Racing with Confidence

It is impossible to be a successful runner without confidence. In order to run to the best of his or her ability a runner needs to have complete trust in his or her training and ability to run fast. But what does true confidence feel like?

A recent study in the Journal of Sports Science, provides quotes from athletes describing how they felt during their best, most confident performances. Here are some of the most interesting quotes:

“Me! And that was it. I ignored everyone else, I was just following my routines, being aware of the crowd but not being distracted by it, not thinking ‘Oh who’s doing what? Where am I? What’s the scoreboard saying?’’ All the kind of distractions which I was distracted by before. Just focusing on me and what I was doing.”

The ability to shut out distractions is so important. The key is to focus on the things you can control (i.e. staying relaxed during a race) and not worry about things that are out of your control (i.e. the abilities of your competitors). Another interesting quote from an elite figure skater:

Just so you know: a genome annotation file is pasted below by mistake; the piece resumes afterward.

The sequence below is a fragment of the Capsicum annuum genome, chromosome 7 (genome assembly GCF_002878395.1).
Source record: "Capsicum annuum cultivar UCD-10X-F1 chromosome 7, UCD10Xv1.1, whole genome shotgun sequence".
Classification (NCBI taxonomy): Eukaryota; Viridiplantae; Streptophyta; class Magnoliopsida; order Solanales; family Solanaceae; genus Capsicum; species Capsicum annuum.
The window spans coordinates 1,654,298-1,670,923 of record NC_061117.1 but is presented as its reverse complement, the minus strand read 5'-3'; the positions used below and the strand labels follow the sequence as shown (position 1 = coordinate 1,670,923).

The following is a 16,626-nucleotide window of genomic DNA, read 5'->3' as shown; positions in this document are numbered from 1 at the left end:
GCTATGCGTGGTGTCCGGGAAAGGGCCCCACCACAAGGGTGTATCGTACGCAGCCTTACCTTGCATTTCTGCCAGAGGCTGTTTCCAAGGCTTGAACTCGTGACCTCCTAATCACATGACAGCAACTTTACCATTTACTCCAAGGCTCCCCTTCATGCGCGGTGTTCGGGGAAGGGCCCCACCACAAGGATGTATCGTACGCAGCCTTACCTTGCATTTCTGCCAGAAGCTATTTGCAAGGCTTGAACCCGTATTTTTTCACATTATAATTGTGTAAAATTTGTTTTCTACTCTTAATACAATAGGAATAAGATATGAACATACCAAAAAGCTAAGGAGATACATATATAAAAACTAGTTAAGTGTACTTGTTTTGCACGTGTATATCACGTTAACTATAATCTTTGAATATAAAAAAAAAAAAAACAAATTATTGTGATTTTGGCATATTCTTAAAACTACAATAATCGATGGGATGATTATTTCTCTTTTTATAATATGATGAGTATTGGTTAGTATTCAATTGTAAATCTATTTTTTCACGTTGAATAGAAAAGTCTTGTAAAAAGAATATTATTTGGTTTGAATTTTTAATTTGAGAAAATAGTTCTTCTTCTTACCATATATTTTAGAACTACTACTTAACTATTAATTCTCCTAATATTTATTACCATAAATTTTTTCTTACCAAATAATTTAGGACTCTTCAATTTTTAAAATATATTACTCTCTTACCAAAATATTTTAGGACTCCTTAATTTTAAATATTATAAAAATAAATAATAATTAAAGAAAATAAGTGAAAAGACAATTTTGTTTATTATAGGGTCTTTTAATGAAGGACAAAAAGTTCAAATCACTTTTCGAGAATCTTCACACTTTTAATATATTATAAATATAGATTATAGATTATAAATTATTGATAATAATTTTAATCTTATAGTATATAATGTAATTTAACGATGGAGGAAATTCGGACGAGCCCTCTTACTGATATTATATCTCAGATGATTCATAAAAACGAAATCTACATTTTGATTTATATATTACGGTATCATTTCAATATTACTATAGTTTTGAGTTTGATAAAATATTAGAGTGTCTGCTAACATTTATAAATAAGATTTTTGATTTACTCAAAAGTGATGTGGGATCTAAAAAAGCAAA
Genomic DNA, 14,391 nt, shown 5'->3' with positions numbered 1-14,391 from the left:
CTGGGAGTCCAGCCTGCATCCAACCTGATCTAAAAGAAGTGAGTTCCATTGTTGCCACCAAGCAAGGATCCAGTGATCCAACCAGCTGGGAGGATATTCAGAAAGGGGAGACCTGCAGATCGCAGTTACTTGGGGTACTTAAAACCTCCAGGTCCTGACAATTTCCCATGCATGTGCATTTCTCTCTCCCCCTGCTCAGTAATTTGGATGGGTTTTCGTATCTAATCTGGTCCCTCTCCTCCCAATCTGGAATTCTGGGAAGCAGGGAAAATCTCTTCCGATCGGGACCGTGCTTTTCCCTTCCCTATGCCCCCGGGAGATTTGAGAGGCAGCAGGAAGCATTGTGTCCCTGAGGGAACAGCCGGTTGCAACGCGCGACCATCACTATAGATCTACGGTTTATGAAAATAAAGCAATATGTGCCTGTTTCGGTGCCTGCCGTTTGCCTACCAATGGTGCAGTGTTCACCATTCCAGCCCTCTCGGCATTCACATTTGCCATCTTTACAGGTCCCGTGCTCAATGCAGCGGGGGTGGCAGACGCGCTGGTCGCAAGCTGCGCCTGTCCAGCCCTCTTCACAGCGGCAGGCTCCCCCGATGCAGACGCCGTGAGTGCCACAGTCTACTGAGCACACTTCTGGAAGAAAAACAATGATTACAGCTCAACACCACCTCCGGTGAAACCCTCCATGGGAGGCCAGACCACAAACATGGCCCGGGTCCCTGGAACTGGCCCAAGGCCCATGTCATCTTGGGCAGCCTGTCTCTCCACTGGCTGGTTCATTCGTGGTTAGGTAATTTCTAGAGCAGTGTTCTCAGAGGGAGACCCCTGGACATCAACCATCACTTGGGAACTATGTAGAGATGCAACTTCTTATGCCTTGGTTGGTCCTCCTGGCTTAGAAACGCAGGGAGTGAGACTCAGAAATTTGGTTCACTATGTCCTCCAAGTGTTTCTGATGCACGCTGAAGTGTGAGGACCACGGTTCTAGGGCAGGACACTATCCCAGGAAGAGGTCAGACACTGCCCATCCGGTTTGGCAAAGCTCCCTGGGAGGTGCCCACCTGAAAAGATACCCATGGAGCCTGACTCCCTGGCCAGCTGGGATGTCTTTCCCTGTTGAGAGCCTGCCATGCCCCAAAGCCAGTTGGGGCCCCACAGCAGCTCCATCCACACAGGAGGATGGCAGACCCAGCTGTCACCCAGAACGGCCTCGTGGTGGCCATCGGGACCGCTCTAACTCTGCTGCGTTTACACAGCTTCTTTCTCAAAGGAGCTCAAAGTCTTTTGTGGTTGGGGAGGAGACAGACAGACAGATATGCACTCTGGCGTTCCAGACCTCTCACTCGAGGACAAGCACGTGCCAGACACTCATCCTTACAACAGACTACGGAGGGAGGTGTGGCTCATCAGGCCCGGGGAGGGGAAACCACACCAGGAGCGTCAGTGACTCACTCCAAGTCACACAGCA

When I skated well, I just skated well, I didn’t have to think about it, obviously I was confident and that’s why I didn’t have to think about it . . . So positive self-talk was almost a bad thing for me . . . you’ve got to try and be positive, but the fact that I was having to use positive self-talk told me I wasn’t in the right place.”

In other words, you are probably not in a confident state of mind if you constantly have to convince yourself that you have confidence. On the other hand, there is no way you will compete your best if you have negative thoughts running through your mind before and during a race. One athlete explained his mental state during one of his worst performances:

“I was a lot more negative than I would normally be, I was a lot more distracted by other athletes and what they were doing. Normally I follow a routine and I just stick to that and concentrate on it, but this time I was following my routine but I wasn’t buying into it as I normally do.”

The bottom line is that the greatest, most confident performances come when runners: (1) train well before a race and have trust in their training, (2) do not obsessively focus on distractions such as the crowd, the competition, the weather, and other things that they cannot control, (3) maintain a positive attitude about the race and do not allow negative thinking to sabotage their mental state, and (4) enter into a “zone” during the competition in which the mind becomes quiet and allows the body to do the work it was trained to do.

Pacing for Fast Racing
Overcoming Pre-Race Jitters